Around 65% of cigar smokers identify themselves as non-smokers. This figure is much higher in countries with high cigarette tax. On the other hand, only 0.3% of cigar smokers identify themselves as regular smokers, while around 10% of the population consume two or more cigars per week. So there are not many heavy smokers. Only 2% of smokers can be characterized as heavy smokers.

Between 1995 and 2012 the annual growth rate of cigar consumption was almost 2%. This was slightly lower than the medical and pharmaceutical market. It is expected that annual consumption will continue to grow by 2% until 2017. However, this will be followed by a decline.

In 2011 the United States consumed slightly more than 20% of all cigars. This is followed by Germany and France, which consume around 13% each. Other big consumers are Spain, Russia and the United Kingdom, which consume between 3% and 5%.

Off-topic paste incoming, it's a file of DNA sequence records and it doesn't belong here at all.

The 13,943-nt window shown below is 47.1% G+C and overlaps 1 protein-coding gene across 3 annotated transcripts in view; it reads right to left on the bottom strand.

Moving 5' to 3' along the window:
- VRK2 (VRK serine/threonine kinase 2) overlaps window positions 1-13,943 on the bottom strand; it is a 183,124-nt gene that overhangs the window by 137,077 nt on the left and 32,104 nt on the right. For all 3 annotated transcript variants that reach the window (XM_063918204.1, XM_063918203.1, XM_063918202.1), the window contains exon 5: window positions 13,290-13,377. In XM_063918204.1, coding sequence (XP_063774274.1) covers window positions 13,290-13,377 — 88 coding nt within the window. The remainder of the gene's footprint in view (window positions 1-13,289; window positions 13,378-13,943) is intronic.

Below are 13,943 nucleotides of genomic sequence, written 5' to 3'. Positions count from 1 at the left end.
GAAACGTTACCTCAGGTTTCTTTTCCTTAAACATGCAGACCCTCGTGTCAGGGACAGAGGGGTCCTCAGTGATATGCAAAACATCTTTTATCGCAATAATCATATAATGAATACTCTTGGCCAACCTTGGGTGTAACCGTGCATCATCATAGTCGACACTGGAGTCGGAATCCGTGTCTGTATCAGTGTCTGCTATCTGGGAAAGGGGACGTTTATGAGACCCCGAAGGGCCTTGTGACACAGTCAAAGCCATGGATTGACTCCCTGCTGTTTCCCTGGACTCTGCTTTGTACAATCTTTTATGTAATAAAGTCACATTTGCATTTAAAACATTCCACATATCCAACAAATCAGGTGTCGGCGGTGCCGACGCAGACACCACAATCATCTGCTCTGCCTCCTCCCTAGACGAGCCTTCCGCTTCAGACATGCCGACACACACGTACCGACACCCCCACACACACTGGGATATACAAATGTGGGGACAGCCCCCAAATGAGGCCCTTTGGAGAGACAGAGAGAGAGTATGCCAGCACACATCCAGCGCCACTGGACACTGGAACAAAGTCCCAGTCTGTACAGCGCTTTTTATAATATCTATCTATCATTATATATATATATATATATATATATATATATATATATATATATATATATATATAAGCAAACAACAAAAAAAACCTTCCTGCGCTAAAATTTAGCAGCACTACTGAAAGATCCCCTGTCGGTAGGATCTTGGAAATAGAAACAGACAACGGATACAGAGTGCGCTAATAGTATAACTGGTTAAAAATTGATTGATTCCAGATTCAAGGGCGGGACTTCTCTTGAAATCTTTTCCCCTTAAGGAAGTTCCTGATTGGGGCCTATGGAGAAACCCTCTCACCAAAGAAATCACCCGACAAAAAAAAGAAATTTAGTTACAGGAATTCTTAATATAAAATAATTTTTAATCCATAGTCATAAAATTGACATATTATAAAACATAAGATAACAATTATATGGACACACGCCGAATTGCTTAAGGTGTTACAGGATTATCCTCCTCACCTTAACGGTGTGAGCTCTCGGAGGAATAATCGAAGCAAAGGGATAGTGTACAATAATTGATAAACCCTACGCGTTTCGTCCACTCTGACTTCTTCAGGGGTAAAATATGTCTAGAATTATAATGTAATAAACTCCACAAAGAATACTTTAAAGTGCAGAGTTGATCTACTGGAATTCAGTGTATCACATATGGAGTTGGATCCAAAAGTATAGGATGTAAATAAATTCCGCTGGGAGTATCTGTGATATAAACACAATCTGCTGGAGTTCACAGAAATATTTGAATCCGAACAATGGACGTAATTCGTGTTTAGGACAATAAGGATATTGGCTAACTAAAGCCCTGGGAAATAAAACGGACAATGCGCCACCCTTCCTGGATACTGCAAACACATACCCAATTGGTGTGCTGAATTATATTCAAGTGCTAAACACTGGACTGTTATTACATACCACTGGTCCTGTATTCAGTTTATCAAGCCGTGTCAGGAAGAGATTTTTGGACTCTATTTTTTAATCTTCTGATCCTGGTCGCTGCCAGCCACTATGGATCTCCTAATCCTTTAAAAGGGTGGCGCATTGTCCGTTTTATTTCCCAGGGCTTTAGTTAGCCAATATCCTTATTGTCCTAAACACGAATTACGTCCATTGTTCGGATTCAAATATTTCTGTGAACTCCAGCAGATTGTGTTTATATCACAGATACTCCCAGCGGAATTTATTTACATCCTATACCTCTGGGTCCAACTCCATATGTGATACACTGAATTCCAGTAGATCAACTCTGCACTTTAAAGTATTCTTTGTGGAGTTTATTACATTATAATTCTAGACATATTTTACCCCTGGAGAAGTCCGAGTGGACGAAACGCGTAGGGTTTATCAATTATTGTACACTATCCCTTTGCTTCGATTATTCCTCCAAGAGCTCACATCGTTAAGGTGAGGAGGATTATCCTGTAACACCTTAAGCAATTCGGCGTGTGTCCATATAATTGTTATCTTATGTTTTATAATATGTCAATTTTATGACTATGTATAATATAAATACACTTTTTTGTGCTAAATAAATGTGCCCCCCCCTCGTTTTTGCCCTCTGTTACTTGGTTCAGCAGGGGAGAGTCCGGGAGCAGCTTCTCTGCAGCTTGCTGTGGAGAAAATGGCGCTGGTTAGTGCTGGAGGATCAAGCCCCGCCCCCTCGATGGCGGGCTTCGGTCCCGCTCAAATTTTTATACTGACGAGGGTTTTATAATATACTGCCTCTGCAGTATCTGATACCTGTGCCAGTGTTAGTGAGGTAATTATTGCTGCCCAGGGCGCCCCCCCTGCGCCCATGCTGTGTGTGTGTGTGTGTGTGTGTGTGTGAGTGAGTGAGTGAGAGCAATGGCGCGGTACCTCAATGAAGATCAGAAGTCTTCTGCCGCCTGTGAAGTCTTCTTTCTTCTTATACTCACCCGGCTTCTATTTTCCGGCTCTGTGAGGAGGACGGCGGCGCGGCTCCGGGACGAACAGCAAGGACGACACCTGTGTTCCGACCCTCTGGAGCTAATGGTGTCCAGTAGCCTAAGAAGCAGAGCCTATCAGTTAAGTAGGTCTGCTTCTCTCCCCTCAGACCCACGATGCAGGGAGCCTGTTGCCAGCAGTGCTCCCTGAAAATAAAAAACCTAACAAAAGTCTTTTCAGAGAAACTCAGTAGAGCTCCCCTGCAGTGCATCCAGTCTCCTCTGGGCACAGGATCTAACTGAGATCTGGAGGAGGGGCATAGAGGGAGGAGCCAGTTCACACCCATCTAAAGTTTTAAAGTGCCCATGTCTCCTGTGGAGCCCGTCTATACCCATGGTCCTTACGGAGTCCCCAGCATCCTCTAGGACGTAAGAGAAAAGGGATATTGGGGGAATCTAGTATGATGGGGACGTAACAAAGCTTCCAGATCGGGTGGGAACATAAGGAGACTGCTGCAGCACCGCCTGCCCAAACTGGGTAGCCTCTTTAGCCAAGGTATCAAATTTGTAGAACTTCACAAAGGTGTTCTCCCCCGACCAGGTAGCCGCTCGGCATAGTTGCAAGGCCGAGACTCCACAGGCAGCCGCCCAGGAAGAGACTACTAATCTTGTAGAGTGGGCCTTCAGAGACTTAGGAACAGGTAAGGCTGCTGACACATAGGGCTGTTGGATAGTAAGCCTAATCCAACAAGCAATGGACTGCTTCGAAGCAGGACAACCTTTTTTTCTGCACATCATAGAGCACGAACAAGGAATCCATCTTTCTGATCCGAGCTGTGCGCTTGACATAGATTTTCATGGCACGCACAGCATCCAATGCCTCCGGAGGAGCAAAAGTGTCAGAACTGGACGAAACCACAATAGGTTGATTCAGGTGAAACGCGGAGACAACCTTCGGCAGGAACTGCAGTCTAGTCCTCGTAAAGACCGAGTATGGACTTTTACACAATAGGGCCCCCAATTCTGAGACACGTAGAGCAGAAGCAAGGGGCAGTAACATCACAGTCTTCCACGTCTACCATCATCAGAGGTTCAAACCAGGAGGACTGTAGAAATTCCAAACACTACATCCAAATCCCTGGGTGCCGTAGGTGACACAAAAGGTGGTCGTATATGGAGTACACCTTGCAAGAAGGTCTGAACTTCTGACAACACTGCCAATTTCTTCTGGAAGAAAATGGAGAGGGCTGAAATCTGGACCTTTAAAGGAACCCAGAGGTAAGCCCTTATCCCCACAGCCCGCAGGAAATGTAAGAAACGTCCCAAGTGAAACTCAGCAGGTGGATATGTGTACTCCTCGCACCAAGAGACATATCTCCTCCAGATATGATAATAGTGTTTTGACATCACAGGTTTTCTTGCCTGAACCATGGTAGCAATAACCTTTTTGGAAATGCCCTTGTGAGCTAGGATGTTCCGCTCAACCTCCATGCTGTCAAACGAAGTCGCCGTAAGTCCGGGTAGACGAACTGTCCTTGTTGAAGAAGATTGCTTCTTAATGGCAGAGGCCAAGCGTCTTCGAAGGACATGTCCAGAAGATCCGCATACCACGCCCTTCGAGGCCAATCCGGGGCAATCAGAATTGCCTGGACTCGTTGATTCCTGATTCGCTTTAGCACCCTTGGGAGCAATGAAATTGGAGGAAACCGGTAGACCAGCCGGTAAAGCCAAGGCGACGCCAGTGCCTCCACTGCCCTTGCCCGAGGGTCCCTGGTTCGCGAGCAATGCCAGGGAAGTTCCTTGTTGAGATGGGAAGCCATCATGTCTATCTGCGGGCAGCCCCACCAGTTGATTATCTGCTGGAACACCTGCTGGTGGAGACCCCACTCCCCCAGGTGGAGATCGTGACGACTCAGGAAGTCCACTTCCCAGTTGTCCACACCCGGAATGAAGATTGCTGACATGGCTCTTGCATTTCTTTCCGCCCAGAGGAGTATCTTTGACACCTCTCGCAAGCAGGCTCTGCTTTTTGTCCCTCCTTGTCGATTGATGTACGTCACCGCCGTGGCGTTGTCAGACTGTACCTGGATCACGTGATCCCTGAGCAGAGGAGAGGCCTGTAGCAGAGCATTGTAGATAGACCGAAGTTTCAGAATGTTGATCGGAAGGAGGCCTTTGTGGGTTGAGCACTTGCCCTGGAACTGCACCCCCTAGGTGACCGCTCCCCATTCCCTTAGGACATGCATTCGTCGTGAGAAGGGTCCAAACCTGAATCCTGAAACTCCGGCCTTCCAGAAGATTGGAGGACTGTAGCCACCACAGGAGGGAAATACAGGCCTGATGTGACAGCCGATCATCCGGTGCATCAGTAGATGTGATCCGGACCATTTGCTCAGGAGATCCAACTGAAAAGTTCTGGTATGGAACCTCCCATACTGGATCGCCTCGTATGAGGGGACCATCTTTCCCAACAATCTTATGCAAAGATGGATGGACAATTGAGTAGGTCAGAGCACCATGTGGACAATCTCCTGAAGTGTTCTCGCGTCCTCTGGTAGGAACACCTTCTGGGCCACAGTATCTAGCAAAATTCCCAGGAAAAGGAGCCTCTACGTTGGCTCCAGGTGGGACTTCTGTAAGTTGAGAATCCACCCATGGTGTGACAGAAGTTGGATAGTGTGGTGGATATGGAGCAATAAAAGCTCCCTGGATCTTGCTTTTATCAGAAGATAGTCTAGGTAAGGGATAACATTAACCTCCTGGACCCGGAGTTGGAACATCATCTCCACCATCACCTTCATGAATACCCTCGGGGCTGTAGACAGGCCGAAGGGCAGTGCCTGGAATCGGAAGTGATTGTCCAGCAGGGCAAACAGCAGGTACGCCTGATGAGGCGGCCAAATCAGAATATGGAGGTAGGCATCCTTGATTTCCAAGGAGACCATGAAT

Final Thoughts

Firstly, thank you for reading this book! I truly hope you enjoyed it, and will recommend it to your friends and family.

It goes without saying that I couldn’t have written this book alone. I had the support of many friends in order to create the content of this book. Without them, this book would definitely not be a reality. While there are many people I want to thank, I will lean on my experience as an entrepreneur and single out the two groups of people who received the most influence by me, and people who helped in the book’s creation.

My personal network helped me a lot along the way. They gave me ideas, inspiration, and encouragement. Without their support, I would have never been able to write this book. So, I’d like to thank my family, friends, and network for inspiring me to make this a reality.

I’d also like to thank everyone who helped me with content: